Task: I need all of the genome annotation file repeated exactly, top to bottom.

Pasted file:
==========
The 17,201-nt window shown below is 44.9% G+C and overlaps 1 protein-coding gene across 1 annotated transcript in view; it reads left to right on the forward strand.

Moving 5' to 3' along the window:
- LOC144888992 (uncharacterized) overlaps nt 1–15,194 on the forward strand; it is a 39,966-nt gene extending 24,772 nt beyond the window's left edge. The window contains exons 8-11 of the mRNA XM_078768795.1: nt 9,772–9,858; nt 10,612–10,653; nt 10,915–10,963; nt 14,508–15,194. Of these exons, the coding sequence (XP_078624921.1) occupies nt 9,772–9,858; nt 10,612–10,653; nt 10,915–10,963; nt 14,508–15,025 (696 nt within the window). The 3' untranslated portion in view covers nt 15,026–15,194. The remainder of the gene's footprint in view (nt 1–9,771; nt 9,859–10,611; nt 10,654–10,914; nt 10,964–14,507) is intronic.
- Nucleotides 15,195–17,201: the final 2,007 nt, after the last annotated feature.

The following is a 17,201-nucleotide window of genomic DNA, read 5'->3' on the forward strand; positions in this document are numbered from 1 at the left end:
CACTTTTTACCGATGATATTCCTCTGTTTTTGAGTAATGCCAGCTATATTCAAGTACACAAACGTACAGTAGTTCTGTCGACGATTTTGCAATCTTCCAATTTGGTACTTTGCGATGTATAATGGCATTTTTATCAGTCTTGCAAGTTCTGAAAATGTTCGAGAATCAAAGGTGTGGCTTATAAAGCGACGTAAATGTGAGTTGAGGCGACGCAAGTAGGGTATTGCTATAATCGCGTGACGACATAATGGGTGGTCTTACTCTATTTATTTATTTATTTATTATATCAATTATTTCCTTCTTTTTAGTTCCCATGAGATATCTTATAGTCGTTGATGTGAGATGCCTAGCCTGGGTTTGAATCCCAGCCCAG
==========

The 17,201-nt window shown below is 44.9% G+C and overlaps 1 protein-coding gene across 1 annotated transcript in view; it reads left to right on the forward strand.

Moving 5' to 3' along the window:
- LOC144888992 (uncharacterized) overlaps nt 1–15,194 on the forward strand; it is a 39,966-nt gene extending 24,772 nt beyond the window's left edge. The window contains exons 8-11 of the mRNA XM_078768795.1: nt 9,772–9,858; nt 10,612–10,653; nt 10,915–10,963; nt 14,508–15,194. Of these exons, the coding sequence (XP_078624921.1) occupies nt 9,772–9,858; nt 10,612–10,653; nt 10,915–10,963; nt 14,508–15,025 (696 nt within the window). The 3' untranslated portion in view covers nt 15,026–15,194. The remainder of the gene's footprint in view (nt 1–9,771; nt 9,859–10,611; nt 10,654–10,914; nt 10,964–14,507) is intronic.
- Nucleotides 15,195–17,201: the final 2,007 nt, after the last annotated feature.

The following is a 17,201-nucleotide window of genomic DNA, read 5'->3' on the forward strand; positions in this document are numbered from 1 at the left end:
CACTTTTTACCGATGATATTCCTCTGTTTTTGAGTAATGCCAGCTATATTCAAGTACACAAACGTACAGTAGTTCTGTCGACGATTTTGCAATCTTCCAATTTGGTACTTTGCGATGTATAATGGCATTTTTATCAGTCTTGCAAGTTCTGAAAATGTTCGAGAATCAAAGGTGTGGCTTATAAAGCGACGTAAATGTGAGTTGAGGCGACGCAAGTAGGGTATTGCTATAATCGCGTGACGACATAATGGGTGGTCTTACTCTATTTATTTATTTATTTATTATATCAATTATTTCCTTCTTTTTAGTTCCCATGAGATATCTTATAGTCGTTGATGTGAGATGCCTAGCCTGGGTTTGAATCCCAGCCCAG